White Robes, Matted Hair: My PhD Thesis on Tibetan Tantric Householders Now Available for Download

No photo description available.

A detail from the medical thangka paintings commissioned by the Fifth Dalai Lama’s Regent, tantric yogi-doctor Desi Sangye Gyatso (1653 – 1705), as accompanying illustrations for the teachings in the Gyushi (rgyud bzhi) or ‘Four Medical Tantras’, the core textbook of exoteric Tibetan medicine. The detail depicts representative examples of the “two communities of Buddhist renouncers and virtuous spiritual guides who are [valid] objects for offerings/reverence”, that is, the community of ‘shaved-headed, saffron robed monastic renouncers’ and the ‘community of long-haired, white robe-wearing tantric yogi/nis or householder renouncers’ known as ngakpa/ma.

Great news, friends!

My full PhD dissertation in cultural anthropology, titled ‘White Robes, Matted Hair: Tibetan Tantric Householders, Moral Sexuality, and the Ambiguities of Esoteric Buddhist Expertise in Exile’ is now available open-access to download via ProQuest. It’s over 500 double-spaced pages and has more typos than I’d like, but it earned me a doctorate.

Here’s the thesis abstract and link for those who’d like to download and read it. I hope that whatever small insight and merit might be in its pages may spread and bring benefit!

 

“White Robes, Matted Hair: Tibetan Tantric Householders, Moral Sexuality, and the Ambiguities of Esoteric Buddhist Expertise in Exile

by Joffe, Ben Philip, Ph.D., University of Colorado at Boulder, 2019, 542; 27663085

Abstract (Summary)

This dissertation offers an ethnographic study of ngakpa/ma (sngags pa/ma, m.f.)–Tibetan Buddhist non-monastic, non-celibate tantric yogis and yoginis–living in the Tibetan diaspora. Like monks and nuns, ngakpa/ma are professionally religious, yet unlike their monastic counterparts they can marry, have families, and pursue worldly work. Living in ‘the village’ like ordinary laypeople but also spending much of their time in retreat or working as ritual specialists for hire, ngakpa/ma occupy a shifting, third space between monastic renunciation and worldly attachments. Based on roughly five years of fieldwork research conducted in Tibetan and Tibetan Buddhist communities in India, Nepal, Northeastern Tibet, and the United States, this thesis explores how ngakpa/mas’ historically decentralized, morally ambiguous esoteric expertise has become implicated in various projects of cultural preservation and reform for exile Tibetans, even as it has come to circulate and have meaning well beyond the purview of ethnic Tibetan communities and interests. Chapters One to Five offer an overview of how ngakpa/ma and ngakpa/ma orientations have been pinned down (or have failed to be pinned down) in exile, via language; gendered divisions of labor; in physical space and permanent institutions; through hair, clothing, and embodied comportment; and as part of new family and career trajectories. Chapters Six to Nine examine how contentious esoteric tantric yogic practices, associated with sexuality and Tibetan medicine in particular, are being popularized and reframed in exile in new ways and for new audiences as part of increasingly transnational networks of exchange. In these chapters, I underscore the polysemous quality of tantric practices, and reflect on my own collaborations with a Tibetan ngakpa-doctor to translate and share information on Tibetan tantric yogic practices more widely. In conclusion, I assess trends and quandaries that have dominated the academic study of secrecy and esoteric religions and highlight the implications and value of an ethnographic approach to researching tantric traditions.”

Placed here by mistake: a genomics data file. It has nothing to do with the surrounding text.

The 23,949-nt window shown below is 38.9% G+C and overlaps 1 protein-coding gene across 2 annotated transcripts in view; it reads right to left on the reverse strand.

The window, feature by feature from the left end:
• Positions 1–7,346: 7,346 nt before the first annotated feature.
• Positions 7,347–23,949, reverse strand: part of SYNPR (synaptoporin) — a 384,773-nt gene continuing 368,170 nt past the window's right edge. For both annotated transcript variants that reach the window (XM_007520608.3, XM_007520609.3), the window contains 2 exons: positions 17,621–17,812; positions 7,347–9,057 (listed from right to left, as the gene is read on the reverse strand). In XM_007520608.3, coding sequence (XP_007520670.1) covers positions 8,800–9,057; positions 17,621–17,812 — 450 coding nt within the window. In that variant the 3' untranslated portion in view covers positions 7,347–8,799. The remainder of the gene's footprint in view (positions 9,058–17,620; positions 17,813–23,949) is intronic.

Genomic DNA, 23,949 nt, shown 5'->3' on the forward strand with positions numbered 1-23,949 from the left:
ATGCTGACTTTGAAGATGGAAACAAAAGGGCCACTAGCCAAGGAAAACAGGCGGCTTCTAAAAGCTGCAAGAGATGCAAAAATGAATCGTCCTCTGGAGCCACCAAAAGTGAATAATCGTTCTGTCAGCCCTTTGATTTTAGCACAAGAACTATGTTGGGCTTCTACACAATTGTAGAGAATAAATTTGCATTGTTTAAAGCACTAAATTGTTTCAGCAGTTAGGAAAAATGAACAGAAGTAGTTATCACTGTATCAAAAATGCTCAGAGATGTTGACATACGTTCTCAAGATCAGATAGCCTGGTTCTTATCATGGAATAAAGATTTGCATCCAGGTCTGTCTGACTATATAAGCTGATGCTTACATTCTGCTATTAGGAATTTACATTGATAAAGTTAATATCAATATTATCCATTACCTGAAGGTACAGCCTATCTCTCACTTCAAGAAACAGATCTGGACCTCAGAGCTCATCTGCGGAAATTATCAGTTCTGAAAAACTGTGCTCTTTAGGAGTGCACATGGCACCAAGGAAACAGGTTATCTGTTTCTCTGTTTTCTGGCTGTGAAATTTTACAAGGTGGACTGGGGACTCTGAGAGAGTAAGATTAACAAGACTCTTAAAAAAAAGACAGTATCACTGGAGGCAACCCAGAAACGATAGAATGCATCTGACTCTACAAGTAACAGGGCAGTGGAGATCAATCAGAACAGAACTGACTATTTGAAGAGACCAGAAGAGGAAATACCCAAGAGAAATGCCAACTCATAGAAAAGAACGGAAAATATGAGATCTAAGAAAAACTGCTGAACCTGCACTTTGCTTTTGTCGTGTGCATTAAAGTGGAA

https://pqdtopen.proquest.com/doc/2335180529.html?FMT=ABS

Mirroring the Master: Making Magic in a Nineteenth Century Tibetan Book of Spells

Recently, a Facebook friend of mine shared an article from the popular anthropology blog Sapiens in the Folk Necromancy Facebook group that I co-moderate. This article, true to its title, sought to argue that AI (Artificial Intelligence) was similar to ‘magic’, at least in certain respects, and as understood by anthropologists at any rate. I approved my friend’s post to share with the group despite finding the article quite irritating. Being irritated about what people generally consider to be the minor or obscure details of things is arguably the bread-and-butter of academia, but I submit that I had a solid reason to be annoyed. Many of my disciplinary peers positively DELIGHT in writing ‘X thing is actually like Magic’ type hot-takes. I get why, of course. Our discipline has grappled more with the comparative study of what people often call ‘magic’, ‘science’, and ‘religion’ as ways of acting, knowing, and being in the world than probably any other. Considering how foundational witchcraft and magic are to the history and identity of our field, I guess every anthropologist is supposed to be able to at least trot out something about these topics. It’s our wheelhouse! The thing is – and here’s what bugs me – the anthropologists I typically see forwarding ‘X is really magic!’ arguments are almost never actually researchers of magical practices or of ritual specialists. They are almost always ethnographers who study ‘X’, whatever X may be. Continue reading